As of May 26, there are 1,797 confirmed cases of the coronavirus in West Virginia. You can track the testing results across WV here

A stay-at-home order has been issued for West Virginia, starting at 8 p.m. Tuesday, March 24. Click here for a summary of what a stay-at-home order means


On the Kanawha County Commission, we’ve taken steps to slow the spread of COVID-19 by activating the Emergency Operation Center, implementing plans for first responders, encouraging limited access to public buildings, permitting non-essential employees and those with child care issues to work from home, and following federal guidance from the CDC. 


We all need to do our part in slowing the spread of the coronavirus. In West Virginia we look after each other and it’s critical that we are all part of the solution to beat this virus and save lives by taking guidance from the CDC seriously. I want to thank everyone on the frontlines of this pandemic for their selflessness. We owe a debt of gratitude to our doctors, nurses, first responders, those stocking grocery store shelves, and to the WV school service personnel stepping up to make sure our children get fed. 


Here are some important facts from the Center for Disease Control website.


It’s critical to know the signs and symptoms of COVID-19 and what to do if symptomatic:

  • Stay home when you are sick

  • Call your health care provider’s office in advance of a visit

  • Limit movement in the community

  • Limit visitors

How to Protect Yourself


  • Clean your hands often

    • Wash your hands often with soap and water for at least 20 seconds especially after you have been in a public place, or after blowing your nose, coughing, or sneezing.

    • If soap and water are not readily available, use a hand sanitizer that contains at least 60% alcohol. Cover all surfaces of your hands and rub them together until they feel dry.

    • Avoid touching your eyes, nose, and mouth with unwashed hands.

  • Avoid close contact


  • Cover coughs and sneezes

    • Cover your mouth and nose with a tissue when you cough or sneeze or use the inside of your elbow.

    • Throw used tissues in the trash.

    • Immediately wash your hands with soap and water for at least 20 seconds. If soap and water are not readily available, clean your hands with a hand sanitizer that contains at least 60% alcohol.

  • Wear a facemask if you are sick

    • If you are sick: You should wear a facemask when you are around other people (e.g., sharing a room or vehicle) and before you enter a healthcare provider’s office. If you are not able to wear a facemask (for example, because it causes trouble breathing), then you should do your best to cover your coughs and sneezes, and people who are caring for you should wear a facemask if they enter your room. Learn what to do if you are sick.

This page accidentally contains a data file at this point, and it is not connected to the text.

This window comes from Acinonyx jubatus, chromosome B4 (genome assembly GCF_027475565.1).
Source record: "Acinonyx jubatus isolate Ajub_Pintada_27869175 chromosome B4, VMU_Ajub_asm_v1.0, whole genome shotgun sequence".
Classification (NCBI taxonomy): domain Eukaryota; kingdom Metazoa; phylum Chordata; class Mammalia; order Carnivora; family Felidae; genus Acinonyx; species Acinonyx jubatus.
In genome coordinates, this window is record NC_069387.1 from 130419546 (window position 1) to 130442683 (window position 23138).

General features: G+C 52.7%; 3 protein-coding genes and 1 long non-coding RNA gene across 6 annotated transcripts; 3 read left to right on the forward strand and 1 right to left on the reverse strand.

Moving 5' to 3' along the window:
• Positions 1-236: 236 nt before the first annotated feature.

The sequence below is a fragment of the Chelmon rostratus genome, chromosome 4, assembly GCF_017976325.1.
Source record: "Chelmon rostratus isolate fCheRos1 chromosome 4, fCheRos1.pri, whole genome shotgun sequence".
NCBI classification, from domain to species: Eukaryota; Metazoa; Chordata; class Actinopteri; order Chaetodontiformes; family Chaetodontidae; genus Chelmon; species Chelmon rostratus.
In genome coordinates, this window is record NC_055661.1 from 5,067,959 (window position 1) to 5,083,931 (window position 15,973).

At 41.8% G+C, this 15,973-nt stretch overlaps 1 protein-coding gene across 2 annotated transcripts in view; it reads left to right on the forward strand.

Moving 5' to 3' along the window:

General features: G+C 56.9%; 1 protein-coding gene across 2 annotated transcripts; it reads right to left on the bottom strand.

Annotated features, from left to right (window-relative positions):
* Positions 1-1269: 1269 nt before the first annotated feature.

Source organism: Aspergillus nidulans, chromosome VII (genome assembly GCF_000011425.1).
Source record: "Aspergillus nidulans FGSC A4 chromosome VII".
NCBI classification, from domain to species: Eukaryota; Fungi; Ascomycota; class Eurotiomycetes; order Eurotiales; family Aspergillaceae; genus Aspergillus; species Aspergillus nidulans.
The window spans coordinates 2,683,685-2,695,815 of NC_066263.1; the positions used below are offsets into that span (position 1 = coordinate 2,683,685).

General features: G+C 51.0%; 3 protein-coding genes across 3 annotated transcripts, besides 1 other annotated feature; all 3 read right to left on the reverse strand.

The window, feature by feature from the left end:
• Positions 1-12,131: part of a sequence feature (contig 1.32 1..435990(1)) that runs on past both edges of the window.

• If you are NOT sick: You do not need to wear a facemask unless you are caring for someone who is sick (and they are not able to wear a facemask). Facemasks may be in short supply and they should be saved for caregivers.

  • Clean and disinfect

    • Clean AND disinfect frequently touched surfaces daily. This includes tables, doorknobs, light switches, countertops, handles, desks, phones, keyboards, toilets, faucets, and sinks.

    • If surfaces are dirty, clean them: Use detergent or soap and water prior to disinfection.


ABOUT COVID-19 and How it Spreads


  • Person-to-person spread

    • The virus is thought to spread mainly from person-to-person.

    • Between people who are in close contact with one another (within about 6 feet).

    • Through respiratory droplets produced when an infected person coughs or sneezes.

    • These droplets can land in the mouths or noses of people who are nearby or possibly be inhaled into the lungs. []


  • Spread from contact with contaminated surfaces or objects

    • It may be possible that a person can get COVID-19 by touching a surface or object that has the virus on it and then touching their own mouth, nose, or possibly their eyes, but this is not thought to be the main way the virus spreads. []


Meals for Children and Seniors


All schools in WV will be closed through at least Friday, March 27, 2020. Here is a link with information on how children can eat during school closings


For more information about meals for seniors and in-home services, click here

Unemployment Benefits


Several requirements to qualify for unemployment benefits have been waived in response to COVID-19, including the one-week waiting period, the able and available to work requirement, and the work search requirement. Benefits may also be available to anyone under isolation or quarantine, regardless of their ability to access COVID-19 testing.


To learn more or apply for benefits, click here or call 1-800-252-JOBS. 


Small Business Owners


Small businesses in West Virginia suffering economic losses due to COVID-19 may qualify for low-interest federal disaster loans through the Small Business Administration. To learn more about the loan program, click here or call 1-800-659-2955.